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RE: Statute of Limitations

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10. uhhh....lack of hard disk space ;-P ?

9. Solar flares wiped my Zip disks ?

8. Dog ate my report? Wait, no, I've already used that one...

7. Didn't think I needed 'em anymore since I'm now persuing a career in the
IT industry?


Bill Allen, S.E. (CA #2607)
Laguna Niguel, CA

||-----Original Message-----
||From: SEConsultant [mailto:seconsultant(--nospam--at)]
||Sent: Friday, March 17, 2000 2:11 PM
||To: seaint(--nospam--at)
||Subject: RE: Statute of Limitations
||With a paperless office, you don't have the "space-saving"
||argument to use
||that would otherwise justify eliminating paper. Electronic
||documents are
||easier to maintain and store as a whole years work and more
||can be kept on
||one Zip disk or a tape. Therefore, how can you justify eliminating
||electronic paper trails?
||Dennis S. Wish, PE
||-----Original Message-----
||From: CarlS95(--nospam--at) [mailto:CarlS95(--nospam--at)]
||Sent: Friday, March 17, 2000 11:57 AM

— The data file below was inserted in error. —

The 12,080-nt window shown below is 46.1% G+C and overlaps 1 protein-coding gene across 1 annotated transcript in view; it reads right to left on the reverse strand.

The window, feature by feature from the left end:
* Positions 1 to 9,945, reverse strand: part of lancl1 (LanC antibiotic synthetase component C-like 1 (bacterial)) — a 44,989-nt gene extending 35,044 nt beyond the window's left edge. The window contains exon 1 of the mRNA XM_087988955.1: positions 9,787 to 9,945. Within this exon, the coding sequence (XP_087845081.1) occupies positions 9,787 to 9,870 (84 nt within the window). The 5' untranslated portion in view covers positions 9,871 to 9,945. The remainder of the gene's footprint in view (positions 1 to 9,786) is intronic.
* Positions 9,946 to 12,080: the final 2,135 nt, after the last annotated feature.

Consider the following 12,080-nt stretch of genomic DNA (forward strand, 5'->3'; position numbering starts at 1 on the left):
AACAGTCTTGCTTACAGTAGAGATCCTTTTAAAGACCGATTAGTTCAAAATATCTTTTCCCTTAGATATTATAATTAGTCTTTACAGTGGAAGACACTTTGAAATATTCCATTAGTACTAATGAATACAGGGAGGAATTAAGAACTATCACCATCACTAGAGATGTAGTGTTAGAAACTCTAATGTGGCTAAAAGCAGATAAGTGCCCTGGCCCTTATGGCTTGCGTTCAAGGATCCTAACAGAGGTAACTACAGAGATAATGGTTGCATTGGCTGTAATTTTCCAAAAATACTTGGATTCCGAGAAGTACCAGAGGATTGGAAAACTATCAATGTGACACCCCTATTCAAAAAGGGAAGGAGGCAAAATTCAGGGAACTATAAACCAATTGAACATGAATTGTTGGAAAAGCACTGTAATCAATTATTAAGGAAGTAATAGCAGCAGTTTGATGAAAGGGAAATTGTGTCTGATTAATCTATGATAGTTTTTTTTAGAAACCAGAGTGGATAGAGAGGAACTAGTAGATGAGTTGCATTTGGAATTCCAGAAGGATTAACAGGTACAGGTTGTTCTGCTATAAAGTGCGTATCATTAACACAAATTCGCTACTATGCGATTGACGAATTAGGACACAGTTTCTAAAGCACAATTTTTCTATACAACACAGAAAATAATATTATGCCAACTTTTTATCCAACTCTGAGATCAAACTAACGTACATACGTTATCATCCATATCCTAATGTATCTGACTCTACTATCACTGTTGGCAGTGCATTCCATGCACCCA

||To: seaint(--nospam--at)
||Subject: Statute of Limitations
||A. Roger Turk wrote:
||<< Throwing them out would be like playing Russian Roulette with an
|| pistol!>>
||I disagree.  Our company, and I believe all reasonably large
||companies, have
||written record retention policies.  Our policy varies
||depending on the type
||of records, but we start throwing some records out after 1
||year, then more
||5 years.  The key is to have a written policy and to follow
||that policy.  If
||you do, then when something has been thrown out, a lawyer
||can't argue that
||you threw it out because you have something to hide.  From
||what I've seen,
||most calculations, no matter how miticulous, are too vulnerable in a
||hands, and seldom provide added value several years after the fact.
||Carl Sramek